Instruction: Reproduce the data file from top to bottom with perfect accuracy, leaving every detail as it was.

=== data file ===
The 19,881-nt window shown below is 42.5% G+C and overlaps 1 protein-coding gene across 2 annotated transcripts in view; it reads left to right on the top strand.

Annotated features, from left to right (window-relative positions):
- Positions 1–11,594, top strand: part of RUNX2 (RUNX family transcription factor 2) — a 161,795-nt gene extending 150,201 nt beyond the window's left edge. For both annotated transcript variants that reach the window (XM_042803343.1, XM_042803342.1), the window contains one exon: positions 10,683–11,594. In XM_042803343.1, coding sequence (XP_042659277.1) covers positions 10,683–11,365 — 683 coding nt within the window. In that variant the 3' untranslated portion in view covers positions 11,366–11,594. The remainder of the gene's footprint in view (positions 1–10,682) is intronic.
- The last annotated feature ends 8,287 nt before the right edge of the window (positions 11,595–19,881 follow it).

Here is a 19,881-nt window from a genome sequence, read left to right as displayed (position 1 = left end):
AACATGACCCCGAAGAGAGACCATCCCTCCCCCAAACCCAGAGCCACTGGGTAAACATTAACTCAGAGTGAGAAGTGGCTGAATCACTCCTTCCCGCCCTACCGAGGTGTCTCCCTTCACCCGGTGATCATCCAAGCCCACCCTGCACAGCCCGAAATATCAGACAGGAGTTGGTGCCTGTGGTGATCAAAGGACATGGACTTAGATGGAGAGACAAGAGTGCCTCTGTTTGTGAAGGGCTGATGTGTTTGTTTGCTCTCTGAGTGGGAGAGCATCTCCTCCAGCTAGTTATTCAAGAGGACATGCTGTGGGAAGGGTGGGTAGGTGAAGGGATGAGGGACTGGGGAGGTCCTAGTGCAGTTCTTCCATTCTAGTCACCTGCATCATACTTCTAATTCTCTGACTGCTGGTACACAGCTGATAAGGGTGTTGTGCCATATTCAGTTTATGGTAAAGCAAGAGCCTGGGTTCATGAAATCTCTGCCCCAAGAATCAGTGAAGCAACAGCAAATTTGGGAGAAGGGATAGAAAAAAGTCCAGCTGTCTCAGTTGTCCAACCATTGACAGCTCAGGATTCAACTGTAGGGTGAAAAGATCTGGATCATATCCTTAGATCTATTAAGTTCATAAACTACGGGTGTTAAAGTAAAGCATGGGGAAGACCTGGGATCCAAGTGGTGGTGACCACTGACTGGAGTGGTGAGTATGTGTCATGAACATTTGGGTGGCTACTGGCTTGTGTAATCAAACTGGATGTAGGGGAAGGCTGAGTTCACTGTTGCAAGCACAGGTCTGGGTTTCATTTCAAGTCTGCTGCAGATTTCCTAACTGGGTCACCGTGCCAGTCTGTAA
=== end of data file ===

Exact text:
The 19,881-nt window shown below is 42.5% G+C and overlaps 1 protein-coding gene across 2 annotated transcripts in view; it reads left to right on the top strand.

Annotated features, from left to right (window-relative positions):
- Positions 1–11,594, top strand: part of RUNX2 (RUNX family transcription factor 2) — a 161,795-nt gene extending 150,201 nt beyond the window's left edge. For both annotated transcript variants that reach the window (XM_042803343.1, XM_042803342.1), the window contains one exon: positions 10,683–11,594. In XM_042803343.1, coding sequence (XP_042659277.1) covers positions 10,683–11,365 — 683 coding nt within the window. In that variant the 3' untranslated portion in view covers positions 11,366–11,594. The remainder of the gene's footprint in view (positions 1–10,682) is intronic.
- The last annotated feature ends 8,287 nt before the right edge of the window (positions 11,595–19,881 follow it).

Here is a 19,881-nt window from a genome sequence, read left to right as displayed (position 1 = left end):
AACATGACCCCGAAGAGAGACCATCCCTCCCCCAAACCCAGAGCCACTGGGTAAACATTAACTCAGAGTGAGAAGTGGCTGAATCACTCCTTCCCGCCCTACCGAGGTGTCTCCCTTCACCCGGTGATCATCCAAGCCCACCCTGCACAGCCCGAAATATCAGACAGGAGTTGGTGCCTGTGGTGATCAAAGGACATGGACTTAGATGGAGAGACAAGAGTGCCTCTGTTTGTGAAGGGCTGATGTGTTTGTTTGCTCTCTGAGTGGGAGAGCATCTCCTCCAGCTAGTTATTCAAGAGGACATGCTGTGGGAAGGGTGGGTAGGTGAAGGGATGAGGGACTGGGGAGGTCCTAGTGCAGTTCTTCCATTCTAGTCACCTGCATCATACTTCTAATTCTCTGACTGCTGGTACACAGCTGATAAGGGTGTTGTGCCATATTCAGTTTATGGTAAAGCAAGAGCCTGGGTTCATGAAATCTCTGCCCCAAGAATCAGTGAAGCAACAGCAAATTTGGGAGAAGGGATAGAAAAAAGTCCAGCTGTCTCAGTTGTCCAACCATTGACAGCTCAGGATTCAACTGTAGGGTGAAAAGATCTGGATCATATCCTTAGATCTATTAAGTTCATAAACTACGGGTGTTAAAGTAAAGCATGGGGAAGACCTGGGATCCAAGTGGTGGTGACCACTGACTGGAGTGGTGAGTATGTGTCATGAACATTTGGGTGGCTACTGGCTTGTGTAATCAAACTGGATGTAGGGGAAGGCTGAGTTCACTGTTGCAAGCACAGGTCTGGGTTTCATTTCAAGTCTGCTGCAGATTTCCTAACTGGGTCACCGTGCCAGTCTGTAA